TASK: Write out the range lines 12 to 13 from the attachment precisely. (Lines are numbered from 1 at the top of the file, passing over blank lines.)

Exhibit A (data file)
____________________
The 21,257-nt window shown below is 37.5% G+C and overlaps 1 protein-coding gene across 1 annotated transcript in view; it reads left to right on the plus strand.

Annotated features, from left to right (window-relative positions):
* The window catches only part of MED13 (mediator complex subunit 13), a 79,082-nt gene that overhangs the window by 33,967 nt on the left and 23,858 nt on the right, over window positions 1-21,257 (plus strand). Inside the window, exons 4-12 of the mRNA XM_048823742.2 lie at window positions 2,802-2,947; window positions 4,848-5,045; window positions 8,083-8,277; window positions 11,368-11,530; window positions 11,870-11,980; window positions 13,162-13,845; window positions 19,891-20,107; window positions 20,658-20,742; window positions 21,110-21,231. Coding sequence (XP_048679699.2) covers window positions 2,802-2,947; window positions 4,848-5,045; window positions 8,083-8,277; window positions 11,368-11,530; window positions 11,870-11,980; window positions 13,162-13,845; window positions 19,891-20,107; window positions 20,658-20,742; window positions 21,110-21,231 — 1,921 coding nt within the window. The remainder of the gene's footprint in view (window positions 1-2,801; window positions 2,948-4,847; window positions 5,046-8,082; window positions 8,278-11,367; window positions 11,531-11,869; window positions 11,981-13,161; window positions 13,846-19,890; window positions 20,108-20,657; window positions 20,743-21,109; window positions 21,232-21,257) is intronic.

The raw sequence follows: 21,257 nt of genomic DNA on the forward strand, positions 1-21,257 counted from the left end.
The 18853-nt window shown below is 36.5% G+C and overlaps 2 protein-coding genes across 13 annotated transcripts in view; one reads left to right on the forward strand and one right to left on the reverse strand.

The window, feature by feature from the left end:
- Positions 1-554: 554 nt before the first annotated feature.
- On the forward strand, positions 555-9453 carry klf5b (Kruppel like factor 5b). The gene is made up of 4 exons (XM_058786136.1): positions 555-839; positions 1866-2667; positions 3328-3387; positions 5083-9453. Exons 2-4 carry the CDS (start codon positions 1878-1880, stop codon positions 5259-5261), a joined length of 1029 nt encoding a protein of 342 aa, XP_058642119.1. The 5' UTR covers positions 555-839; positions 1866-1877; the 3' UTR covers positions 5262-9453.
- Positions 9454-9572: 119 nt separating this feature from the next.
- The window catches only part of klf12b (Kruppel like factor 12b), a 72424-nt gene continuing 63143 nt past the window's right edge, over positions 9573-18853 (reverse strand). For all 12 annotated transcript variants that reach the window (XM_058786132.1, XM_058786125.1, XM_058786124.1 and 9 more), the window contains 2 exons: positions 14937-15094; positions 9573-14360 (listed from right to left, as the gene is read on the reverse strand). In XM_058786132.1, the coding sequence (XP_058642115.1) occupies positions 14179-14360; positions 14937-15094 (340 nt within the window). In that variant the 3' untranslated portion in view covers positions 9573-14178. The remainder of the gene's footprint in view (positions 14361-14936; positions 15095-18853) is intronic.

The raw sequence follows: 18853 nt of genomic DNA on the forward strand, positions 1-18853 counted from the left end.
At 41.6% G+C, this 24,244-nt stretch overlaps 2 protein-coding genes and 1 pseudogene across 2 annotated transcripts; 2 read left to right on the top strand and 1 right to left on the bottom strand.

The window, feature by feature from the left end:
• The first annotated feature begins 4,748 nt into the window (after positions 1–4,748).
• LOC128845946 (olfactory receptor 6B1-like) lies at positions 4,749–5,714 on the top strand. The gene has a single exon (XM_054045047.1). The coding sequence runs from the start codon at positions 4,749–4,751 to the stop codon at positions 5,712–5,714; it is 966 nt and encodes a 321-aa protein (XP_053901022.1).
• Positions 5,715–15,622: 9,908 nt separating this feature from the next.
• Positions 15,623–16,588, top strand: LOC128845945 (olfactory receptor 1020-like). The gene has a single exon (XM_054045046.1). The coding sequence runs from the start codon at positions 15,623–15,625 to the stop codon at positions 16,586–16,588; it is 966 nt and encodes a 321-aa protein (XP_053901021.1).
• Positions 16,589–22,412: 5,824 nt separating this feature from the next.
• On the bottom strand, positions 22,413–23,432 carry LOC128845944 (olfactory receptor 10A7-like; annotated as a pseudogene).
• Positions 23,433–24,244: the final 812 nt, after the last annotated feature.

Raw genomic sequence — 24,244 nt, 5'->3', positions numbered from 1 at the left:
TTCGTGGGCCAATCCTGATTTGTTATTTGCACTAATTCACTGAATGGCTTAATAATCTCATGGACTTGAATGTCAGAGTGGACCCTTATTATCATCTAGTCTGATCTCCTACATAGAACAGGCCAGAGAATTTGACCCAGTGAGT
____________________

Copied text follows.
At 41.6% G+C, this 24,244-nt stretch overlaps 2 protein-coding genes and 1 pseudogene across 2 annotated transcripts; 2 read left to right on the top strand and 1 right to left on the bottom strand.

The window, feature by feature from the left end: